Falling in Place: Geoscience, Disaster, and Cultural Heritage at the Frank Slide, Canada’s Deadliest Rockslide

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    5 Citations (Scopus)


    Grounded in a case study of the Frank Slide, Canada’s Deadliest Rockslide, this article introduces a new perspective on disaster sites as socio-cultural entities by way of correlating the specific technicality of scientific research and management of disaster sites with a broader conceptual framework from within the social sciences and spatial theories. Heritage sites such as the Frank Slide are often understood as protected places that benefit the image of a sovereign nation (i.e., a “place-myth”). It is often assumed that heritage sites need protection from natural elements and from human interference. But the case of the Frank Slide is different, insofar as (a) it is a heritage site made out of the remnants of a terrifying disaster and (b) it is predicted to be further damaged when its ensuing rockslide follows (sometime between now and 5,000 years). This makes the case of the Frank Slide an intriguing one for an interdisciplinary study, since it is made up of various overlapping temporalities belonging to the measurement-time of scientific monitoring, commodity-time of the tourism industry, myth-time of national identity, duration-time of cultural memory, and the anticipation-time of further disaster. The analysis considers how these disparate activities contribute to the vitalization, devitalization, and revitalization of place, in such a way that challenges the “dark tourism” paradigm that has come to frame disaster sites. This article thus proposes a unique synthesis between these times and practices contained within them in order to elucidate and explore how various overlapping temporalities make up the visible and invisible materials of a place.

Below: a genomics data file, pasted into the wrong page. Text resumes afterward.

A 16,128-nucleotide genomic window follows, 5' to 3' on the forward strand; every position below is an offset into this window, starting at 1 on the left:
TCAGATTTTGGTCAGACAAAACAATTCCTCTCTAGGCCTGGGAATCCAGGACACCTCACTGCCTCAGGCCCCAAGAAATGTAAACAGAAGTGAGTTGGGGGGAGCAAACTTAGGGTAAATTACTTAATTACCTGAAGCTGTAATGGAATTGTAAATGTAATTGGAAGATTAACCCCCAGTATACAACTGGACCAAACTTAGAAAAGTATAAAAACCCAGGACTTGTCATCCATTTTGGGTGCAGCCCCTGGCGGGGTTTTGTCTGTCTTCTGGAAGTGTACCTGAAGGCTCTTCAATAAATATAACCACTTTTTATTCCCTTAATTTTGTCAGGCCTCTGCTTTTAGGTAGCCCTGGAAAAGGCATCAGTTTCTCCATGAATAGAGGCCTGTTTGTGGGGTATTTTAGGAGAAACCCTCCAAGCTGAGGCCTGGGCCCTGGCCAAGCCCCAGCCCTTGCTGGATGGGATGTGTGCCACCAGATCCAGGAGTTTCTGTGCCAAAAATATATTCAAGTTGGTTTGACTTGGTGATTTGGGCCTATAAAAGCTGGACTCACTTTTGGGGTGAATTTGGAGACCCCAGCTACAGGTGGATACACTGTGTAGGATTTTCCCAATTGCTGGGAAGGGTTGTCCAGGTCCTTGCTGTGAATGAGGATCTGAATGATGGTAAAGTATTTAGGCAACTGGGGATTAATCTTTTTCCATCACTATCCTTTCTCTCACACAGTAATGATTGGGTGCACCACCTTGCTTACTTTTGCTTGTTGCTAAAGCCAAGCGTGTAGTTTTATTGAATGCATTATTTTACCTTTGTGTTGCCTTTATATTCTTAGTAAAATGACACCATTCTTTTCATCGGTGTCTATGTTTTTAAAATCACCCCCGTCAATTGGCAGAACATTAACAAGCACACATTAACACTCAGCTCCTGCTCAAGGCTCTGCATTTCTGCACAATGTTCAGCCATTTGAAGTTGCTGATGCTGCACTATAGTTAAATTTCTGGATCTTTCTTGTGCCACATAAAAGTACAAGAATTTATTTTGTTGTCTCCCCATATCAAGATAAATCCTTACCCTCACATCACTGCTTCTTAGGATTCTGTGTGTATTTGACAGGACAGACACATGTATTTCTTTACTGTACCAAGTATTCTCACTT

Original languageEnglish
    Pages (from-to)66-76
    Number of pages11
    JournalSpace and Culture
    Issue number1
    Publication statusPublished - 1 Feb. 2019


    • cultural heritage
    • disaster sites
    • geosciences
    • spatial theory
    • The Frank Slide


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